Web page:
Court Gives Green Light to Interns’ Wage-Hour Class Action

Last week, a federal district court in New York conditionally certified a lawsuit brought by a group of former unpaid interns against the Hearst Corporation to go forward as a class action.

The suit alleges that the publisher “used interns at 19 magazines to complete tasks necessary to its operations such as to answer phones, make deliveries, and organize clothing and accessories.” The proposed class consists of “unpaid or underpaid interns” who worked at Hearst magazines in the last three years. Interns who might qualify will now receive notification of the lawsuit and information about how to join it.

This suit and the one last fall against Fox Searchlight by two interns who worked on the Black Swan movie, have highlighted how important it is for employers to get internship status right. These suits have also gained the attention of the U.S. Department of Labor who now says it will increase its scrutiny of internships.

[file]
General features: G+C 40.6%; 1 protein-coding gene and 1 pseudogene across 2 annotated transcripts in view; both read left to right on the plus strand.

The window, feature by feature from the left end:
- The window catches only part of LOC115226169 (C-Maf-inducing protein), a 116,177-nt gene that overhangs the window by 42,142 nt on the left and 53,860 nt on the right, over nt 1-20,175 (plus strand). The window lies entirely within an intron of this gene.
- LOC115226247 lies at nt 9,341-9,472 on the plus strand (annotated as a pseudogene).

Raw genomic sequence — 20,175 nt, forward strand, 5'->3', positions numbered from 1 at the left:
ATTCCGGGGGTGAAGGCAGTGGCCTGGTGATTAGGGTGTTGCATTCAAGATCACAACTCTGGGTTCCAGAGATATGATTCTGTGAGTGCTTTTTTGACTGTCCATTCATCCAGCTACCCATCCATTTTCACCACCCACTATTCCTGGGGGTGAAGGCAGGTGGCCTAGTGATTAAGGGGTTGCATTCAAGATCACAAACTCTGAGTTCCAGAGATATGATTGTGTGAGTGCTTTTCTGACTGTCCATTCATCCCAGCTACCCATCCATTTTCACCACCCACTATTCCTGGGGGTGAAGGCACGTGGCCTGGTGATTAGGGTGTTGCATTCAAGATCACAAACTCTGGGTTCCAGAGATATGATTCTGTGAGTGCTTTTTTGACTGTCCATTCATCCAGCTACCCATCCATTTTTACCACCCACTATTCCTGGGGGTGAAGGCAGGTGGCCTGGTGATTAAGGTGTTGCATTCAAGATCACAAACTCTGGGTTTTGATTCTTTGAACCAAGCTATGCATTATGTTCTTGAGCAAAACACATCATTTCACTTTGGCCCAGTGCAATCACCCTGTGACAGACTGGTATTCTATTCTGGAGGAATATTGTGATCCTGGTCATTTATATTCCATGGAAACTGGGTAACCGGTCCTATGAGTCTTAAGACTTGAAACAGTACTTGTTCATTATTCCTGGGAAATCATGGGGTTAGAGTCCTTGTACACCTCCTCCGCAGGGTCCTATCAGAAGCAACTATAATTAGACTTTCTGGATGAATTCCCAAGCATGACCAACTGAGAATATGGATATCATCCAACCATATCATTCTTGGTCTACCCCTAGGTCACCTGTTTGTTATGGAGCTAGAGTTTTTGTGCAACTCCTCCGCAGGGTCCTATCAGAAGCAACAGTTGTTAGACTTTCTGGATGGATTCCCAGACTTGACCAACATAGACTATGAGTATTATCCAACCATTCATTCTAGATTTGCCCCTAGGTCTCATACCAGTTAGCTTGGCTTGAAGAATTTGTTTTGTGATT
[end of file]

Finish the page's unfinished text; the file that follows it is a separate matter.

Federal law requires internships to meet six basic criteria to be unpaid. If all of the criteria are not met, the worker should be a paid employee. The criteria are:

       the internship should be similar to training given in an educational environment,
       the experience must be for the benefit of the intern,
       the intern cannot displace regular employees,
       the employer derives no immediate advantage from the intern’s activities,
       the intern is not entitled to a job at the end of the internship, and
       the employer and the intern understand that the intern is not entitled to wages during the internship.
See the U.S. Department of Labor’s Fact Sheet #71 Internships under the FLSA for more information.
Contact MSEC for assistance and, when in doubt, make that intern a paid employee.